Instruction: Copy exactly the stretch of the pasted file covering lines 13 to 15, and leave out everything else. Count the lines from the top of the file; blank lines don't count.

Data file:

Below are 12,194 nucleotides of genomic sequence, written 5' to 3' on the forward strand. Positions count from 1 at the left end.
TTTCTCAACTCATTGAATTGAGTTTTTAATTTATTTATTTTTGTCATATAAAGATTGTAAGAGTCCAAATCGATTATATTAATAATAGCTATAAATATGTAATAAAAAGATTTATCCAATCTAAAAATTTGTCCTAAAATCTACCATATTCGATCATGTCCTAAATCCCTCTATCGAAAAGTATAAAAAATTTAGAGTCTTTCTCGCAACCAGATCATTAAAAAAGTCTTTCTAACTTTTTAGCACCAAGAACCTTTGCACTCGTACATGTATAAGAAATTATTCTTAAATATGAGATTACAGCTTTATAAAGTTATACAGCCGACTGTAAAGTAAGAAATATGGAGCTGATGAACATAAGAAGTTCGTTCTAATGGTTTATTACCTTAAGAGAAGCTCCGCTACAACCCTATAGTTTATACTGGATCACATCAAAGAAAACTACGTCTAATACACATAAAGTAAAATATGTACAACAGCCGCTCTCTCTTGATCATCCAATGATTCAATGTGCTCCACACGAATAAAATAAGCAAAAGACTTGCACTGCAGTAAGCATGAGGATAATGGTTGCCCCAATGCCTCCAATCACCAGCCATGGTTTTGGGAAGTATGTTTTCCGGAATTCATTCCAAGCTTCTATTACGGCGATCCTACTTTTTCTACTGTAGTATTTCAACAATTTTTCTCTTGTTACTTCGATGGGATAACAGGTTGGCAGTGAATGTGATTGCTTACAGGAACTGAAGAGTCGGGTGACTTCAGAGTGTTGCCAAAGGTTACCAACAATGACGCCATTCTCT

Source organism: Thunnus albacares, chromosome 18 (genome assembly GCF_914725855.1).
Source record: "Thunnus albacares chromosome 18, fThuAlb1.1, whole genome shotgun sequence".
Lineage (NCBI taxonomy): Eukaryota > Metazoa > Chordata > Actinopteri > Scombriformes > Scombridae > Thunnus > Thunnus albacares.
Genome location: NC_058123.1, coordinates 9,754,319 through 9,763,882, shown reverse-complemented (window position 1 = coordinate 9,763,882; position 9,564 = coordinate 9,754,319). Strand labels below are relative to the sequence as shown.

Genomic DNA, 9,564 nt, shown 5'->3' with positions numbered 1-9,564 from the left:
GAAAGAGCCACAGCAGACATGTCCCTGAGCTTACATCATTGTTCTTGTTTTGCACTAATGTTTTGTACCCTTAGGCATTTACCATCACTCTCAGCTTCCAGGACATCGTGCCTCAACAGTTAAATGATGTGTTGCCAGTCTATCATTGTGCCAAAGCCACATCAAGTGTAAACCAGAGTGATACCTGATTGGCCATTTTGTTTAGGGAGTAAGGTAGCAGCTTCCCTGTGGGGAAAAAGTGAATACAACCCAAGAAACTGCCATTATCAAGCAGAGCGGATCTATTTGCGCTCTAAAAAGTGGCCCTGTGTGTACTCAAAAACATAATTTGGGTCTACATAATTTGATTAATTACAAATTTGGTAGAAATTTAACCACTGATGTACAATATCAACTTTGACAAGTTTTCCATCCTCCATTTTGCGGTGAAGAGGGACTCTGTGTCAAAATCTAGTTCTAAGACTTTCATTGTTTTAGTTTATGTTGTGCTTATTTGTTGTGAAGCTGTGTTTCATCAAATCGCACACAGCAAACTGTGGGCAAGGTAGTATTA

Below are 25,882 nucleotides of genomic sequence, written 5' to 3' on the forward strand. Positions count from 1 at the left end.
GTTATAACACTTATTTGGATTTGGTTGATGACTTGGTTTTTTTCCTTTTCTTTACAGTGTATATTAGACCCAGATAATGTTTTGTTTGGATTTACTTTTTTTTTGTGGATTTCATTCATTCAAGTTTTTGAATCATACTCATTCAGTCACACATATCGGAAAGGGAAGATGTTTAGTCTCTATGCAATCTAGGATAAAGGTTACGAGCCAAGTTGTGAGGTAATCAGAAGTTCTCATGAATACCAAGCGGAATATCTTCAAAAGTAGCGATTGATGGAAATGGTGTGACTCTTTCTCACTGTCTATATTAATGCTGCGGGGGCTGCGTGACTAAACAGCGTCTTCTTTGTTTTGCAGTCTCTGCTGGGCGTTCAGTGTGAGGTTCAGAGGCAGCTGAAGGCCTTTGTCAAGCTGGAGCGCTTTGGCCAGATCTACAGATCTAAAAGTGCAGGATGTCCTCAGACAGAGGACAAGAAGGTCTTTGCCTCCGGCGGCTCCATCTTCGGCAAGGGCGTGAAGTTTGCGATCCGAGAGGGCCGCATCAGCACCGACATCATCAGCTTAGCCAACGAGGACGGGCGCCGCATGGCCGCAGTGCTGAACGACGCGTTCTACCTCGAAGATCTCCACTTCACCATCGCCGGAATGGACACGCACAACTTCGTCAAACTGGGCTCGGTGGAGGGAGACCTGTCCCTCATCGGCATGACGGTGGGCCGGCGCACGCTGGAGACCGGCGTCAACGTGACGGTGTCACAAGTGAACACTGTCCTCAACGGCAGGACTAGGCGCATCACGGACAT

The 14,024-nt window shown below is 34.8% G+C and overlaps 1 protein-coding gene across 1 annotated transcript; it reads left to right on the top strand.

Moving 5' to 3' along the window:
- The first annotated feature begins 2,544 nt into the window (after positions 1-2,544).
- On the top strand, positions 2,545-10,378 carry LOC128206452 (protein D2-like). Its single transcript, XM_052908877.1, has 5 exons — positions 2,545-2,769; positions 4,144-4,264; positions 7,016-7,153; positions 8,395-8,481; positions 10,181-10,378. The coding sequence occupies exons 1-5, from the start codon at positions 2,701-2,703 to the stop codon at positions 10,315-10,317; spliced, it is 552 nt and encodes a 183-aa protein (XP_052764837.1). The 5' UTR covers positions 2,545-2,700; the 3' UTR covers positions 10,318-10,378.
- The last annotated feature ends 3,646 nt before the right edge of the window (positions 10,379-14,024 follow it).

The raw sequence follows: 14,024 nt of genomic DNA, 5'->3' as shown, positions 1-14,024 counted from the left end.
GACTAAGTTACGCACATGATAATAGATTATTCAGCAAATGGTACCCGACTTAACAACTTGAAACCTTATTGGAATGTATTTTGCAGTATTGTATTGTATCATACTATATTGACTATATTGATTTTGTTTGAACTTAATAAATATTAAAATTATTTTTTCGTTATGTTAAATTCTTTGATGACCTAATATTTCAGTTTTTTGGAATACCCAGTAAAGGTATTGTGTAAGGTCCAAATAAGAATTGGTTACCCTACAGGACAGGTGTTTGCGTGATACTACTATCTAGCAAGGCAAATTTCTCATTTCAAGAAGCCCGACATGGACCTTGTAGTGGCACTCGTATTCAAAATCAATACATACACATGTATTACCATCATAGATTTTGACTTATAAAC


- The first annotated feature begins 2,544 nt into the window (after positions 1-2,544).
- On the top strand, positions 2,545-10,378 carry LOC128206452 (protein D2-like). Its single transcript, XM_052908877.1, has 5 exons — positions 2,545-2,769; positions 4,144-4,264; positions 7,016-7,153; positions 8,395-8,481; positions 10,181-10,378. The coding sequence occupies exons 1-5, from the start codon at positions 2,701-2,703 to the stop codon at positions 10,315-10,317; spliced, it is 552 nt and encodes a 183-aa protein (XP_052764837.1). The 5' UTR covers positions 2,545-2,700; the 3' UTR covers positions 10,318-10,378.
- The last annotated feature ends 3,646 nt before the right edge of the window (positions 10,379-14,024 follow it).